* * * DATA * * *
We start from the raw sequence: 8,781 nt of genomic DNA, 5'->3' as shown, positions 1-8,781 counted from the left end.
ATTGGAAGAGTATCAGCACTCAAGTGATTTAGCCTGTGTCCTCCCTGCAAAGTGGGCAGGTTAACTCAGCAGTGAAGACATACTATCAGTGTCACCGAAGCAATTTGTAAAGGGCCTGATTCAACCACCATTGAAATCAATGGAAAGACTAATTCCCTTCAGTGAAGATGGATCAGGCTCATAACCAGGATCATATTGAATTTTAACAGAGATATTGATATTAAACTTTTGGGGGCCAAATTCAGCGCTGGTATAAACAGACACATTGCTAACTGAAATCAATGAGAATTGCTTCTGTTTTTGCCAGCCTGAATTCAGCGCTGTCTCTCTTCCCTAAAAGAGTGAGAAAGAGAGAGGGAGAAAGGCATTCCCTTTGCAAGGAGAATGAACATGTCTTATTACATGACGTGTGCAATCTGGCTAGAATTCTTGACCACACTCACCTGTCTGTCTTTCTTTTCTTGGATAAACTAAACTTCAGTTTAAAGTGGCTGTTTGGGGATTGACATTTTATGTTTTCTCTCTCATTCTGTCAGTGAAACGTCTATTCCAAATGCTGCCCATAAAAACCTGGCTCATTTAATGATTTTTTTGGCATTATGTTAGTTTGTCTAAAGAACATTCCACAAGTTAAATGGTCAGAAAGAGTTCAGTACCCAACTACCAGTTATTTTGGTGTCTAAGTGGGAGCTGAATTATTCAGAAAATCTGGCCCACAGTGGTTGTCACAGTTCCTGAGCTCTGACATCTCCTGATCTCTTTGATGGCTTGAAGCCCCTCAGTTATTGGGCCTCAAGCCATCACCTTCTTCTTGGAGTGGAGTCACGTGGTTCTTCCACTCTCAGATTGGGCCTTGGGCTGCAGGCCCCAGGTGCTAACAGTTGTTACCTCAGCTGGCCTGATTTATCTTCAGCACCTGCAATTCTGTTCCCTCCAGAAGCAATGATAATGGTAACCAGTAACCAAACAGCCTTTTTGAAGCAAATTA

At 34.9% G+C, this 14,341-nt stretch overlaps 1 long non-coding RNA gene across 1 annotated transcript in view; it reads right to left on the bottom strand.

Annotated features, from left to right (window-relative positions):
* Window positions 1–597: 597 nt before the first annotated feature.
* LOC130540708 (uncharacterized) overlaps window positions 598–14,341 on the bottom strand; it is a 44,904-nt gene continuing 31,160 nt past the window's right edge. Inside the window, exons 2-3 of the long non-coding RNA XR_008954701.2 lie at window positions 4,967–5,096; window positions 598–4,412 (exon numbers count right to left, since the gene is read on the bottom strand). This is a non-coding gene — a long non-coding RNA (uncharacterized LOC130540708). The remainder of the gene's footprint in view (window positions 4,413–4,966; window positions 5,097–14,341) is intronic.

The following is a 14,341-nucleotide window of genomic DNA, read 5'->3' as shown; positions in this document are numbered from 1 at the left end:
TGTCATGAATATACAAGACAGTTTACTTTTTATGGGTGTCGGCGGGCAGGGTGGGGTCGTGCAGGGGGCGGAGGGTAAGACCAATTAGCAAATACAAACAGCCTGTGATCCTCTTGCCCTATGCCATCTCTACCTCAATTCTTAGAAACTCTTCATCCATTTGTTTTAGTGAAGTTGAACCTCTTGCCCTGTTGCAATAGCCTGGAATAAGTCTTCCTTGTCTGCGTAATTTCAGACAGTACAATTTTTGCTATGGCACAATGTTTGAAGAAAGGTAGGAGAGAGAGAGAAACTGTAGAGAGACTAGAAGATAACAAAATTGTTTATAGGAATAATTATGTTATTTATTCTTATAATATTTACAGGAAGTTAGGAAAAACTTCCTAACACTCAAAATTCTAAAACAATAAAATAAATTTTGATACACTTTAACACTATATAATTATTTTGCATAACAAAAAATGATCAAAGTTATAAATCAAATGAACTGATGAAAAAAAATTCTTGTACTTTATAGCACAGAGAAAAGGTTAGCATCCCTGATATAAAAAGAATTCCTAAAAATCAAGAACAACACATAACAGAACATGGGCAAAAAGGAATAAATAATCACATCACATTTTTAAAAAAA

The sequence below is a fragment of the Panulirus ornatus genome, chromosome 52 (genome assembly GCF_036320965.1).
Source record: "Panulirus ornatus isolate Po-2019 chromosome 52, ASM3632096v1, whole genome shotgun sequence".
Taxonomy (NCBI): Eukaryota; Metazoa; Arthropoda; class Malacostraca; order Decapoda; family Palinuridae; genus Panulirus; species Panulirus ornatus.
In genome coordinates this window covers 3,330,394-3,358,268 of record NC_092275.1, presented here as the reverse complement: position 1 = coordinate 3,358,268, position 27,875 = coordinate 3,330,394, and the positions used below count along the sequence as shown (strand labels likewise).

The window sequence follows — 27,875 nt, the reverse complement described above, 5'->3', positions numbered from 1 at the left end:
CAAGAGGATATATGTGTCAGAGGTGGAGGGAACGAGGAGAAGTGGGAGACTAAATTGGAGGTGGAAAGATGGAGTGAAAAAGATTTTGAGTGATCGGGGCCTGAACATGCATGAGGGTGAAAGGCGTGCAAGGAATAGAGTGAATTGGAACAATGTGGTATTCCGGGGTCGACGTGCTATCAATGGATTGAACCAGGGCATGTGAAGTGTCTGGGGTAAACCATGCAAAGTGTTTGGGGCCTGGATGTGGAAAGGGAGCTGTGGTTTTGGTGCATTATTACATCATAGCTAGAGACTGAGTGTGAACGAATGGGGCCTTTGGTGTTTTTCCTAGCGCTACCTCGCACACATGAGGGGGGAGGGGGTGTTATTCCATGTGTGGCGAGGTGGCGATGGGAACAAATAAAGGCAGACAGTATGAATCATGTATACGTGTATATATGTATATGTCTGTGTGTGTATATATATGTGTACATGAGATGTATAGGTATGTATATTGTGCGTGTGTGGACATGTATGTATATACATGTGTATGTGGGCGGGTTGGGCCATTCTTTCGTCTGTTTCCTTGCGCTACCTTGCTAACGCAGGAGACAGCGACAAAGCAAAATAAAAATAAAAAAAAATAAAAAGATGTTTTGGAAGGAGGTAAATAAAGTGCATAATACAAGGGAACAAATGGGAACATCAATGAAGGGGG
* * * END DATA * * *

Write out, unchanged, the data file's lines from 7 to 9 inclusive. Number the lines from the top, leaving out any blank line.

The following is a 14,341-nucleotide window of genomic DNA, read 5'->3' as shown; positions in this document are numbered from 1 at the left end:
TGTCATGAATATACAAGACAGTTTACTTTTTATGGGTGTCGGCGGGCAGGGTGGGGTCGTGCAGGGGGCGGAGGGTAAGACCAATTAGCAAATACAAACAGCCTGTGATCCTCTTGCCCTATGCCATCTCTACCTCAATTCTTAGAAACTCTTCATCCATTTGTTTTAGTGAAGTTGAACCTCTTGCCCTGTTGCAATAGCCTGGAATAAGTCTTCCTTGTCTGCGTAATTTCAGACAGTACAATTTTTGCTATGGCACAATGTTTGAAGAAAGGTAGGAGAGAGAGAGAAACTGTAGAGAGACTAGAAGATAACAAAATTGTTTATAGGAATAATTATGTTATTTATTCTTATAATATTTACAGGAAGTTAGGAAAAACTTCCTAACACTCAAAATTCTAAAACAATAAAATAAATTTTGATACACTTTAACACTATATAATTATTTTGCATAACAAAAAATGATCAAAGTTATAAATCAAATGAACTGATGAAAAAAAATTCTTGTACTTTATAGCACAGAGAAAAGGTTAGCATCCCTGATATAAAAAGAATTCCTAAAAATCAAGAACAACACATAACAGAACATGGGCAAAAAGGAATAAATAATCACATCACATTTTTAAAAAAA

The sequence below is a fragment of the Panulirus ornatus genome, chromosome 52 (genome assembly GCF_036320965.1).